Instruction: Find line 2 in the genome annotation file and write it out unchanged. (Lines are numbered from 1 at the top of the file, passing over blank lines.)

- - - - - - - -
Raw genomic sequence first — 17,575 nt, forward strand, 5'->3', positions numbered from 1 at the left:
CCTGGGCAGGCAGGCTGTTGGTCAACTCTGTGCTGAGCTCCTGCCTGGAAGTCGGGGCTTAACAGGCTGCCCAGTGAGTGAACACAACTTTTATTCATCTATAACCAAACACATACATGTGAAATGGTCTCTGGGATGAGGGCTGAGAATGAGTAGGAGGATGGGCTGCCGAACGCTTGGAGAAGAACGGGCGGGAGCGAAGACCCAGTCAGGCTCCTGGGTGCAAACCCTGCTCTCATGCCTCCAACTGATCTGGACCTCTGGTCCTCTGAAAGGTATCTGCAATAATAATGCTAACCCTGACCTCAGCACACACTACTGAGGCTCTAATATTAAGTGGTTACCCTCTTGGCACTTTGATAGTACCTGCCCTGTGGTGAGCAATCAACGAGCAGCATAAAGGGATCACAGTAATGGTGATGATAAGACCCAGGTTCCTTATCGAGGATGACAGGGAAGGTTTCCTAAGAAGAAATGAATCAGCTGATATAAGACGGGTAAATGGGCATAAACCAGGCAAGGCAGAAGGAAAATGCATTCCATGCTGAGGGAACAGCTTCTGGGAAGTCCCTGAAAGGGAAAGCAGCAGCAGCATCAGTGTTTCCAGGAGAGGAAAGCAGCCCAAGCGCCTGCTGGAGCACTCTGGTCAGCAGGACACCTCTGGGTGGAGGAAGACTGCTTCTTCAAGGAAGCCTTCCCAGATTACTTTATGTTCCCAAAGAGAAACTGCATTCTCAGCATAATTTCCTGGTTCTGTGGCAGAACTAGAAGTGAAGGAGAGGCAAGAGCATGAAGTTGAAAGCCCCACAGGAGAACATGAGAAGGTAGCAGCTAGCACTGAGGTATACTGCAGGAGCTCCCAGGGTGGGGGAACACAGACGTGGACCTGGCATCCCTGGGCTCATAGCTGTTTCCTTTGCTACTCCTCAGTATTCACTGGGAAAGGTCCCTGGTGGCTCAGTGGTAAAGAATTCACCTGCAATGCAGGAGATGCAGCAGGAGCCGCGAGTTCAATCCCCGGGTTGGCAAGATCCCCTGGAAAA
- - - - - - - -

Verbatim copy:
CCTGGGCAGGCAGGCTGTTGGTCAACTCTGTGCTGAGCTCCTGCCTGGAAGTCGGGGCTTAACAGGCTGCCCAGTGAGTGAACACAACTTTTATTCATCTATAACCAAACACATACATGTGAAATGGTCTCTGGGATGAGGGCTGAGAATGAGTAGGAGGATGGGCTGCCGAACGCTTGGAGAAGAACGGGCGGGAGCGAAGACCCAGTCAGGCTCCTGGGTGCAAACCCTGCTCTCATGCCTCCAACTGATCTGGACCTCTGGTCCTCTGAAAGGTATCTGCAATAATAATGCTAACCCTGACCTCAGCACACACTACTGAGGCTCTAATATTAAGTGGTTACCCTCTTGGCACTTTGATAGTACCTGCCCTGTGGTGAGCAATCAACGAGCAGCATAAAGGGATCACAGTAATGGTGATGATAAGACCCAGGTTCCTTATCGAGGATGACAGGGAAGGTTTCCTAAGAAGAAATGAATCAGCTGATATAAGACGGGTAAATGGGCATAAACCAGGCAAGGCAGAAGGAAAATGCATTCCATGCTGAGGGAACAGCTTCTGGGAAGTCCCTGAAAGGGAAAGCAGCAGCAGCATCAGTGTTTCCAGGAGAGGAAAGCAGCCCAAGCGCCTGCTGGAGCACTCTGGTCAGCAGGACACCTCTGGGTGGAGGAAGACTGCTTCTTCAAGGAAGCCTTCCCAGATTACTTTATGTTCCCAAAGAGAAACTGCATTCTCAGCATAATTTCCTGGTTCTGTGGCAGAACTAGAAGTGAAGGAGAGGCAAGAGCATGAAGTTGAAAGCCCCACAGGAGAACATGAGAAGGTAGCAGCTAGCACTGAGGTATACTGCAGGAGCTCCCAGGGTGGGGGAACACAGACGTGGACCTGGCATCCCTGGGCTCATAGCTGTTTCCTTTGCTACTCCTCAGTATTCACTGGGAAAGGTCCCTGGTGGCTCAGTGGTAAAGAATTCACCTGCAATGCAGGAGATGCAGCAGGAGCCGCGAGTTCAATCCCCGGGTTGGCAAGATCCCCTGGAAAA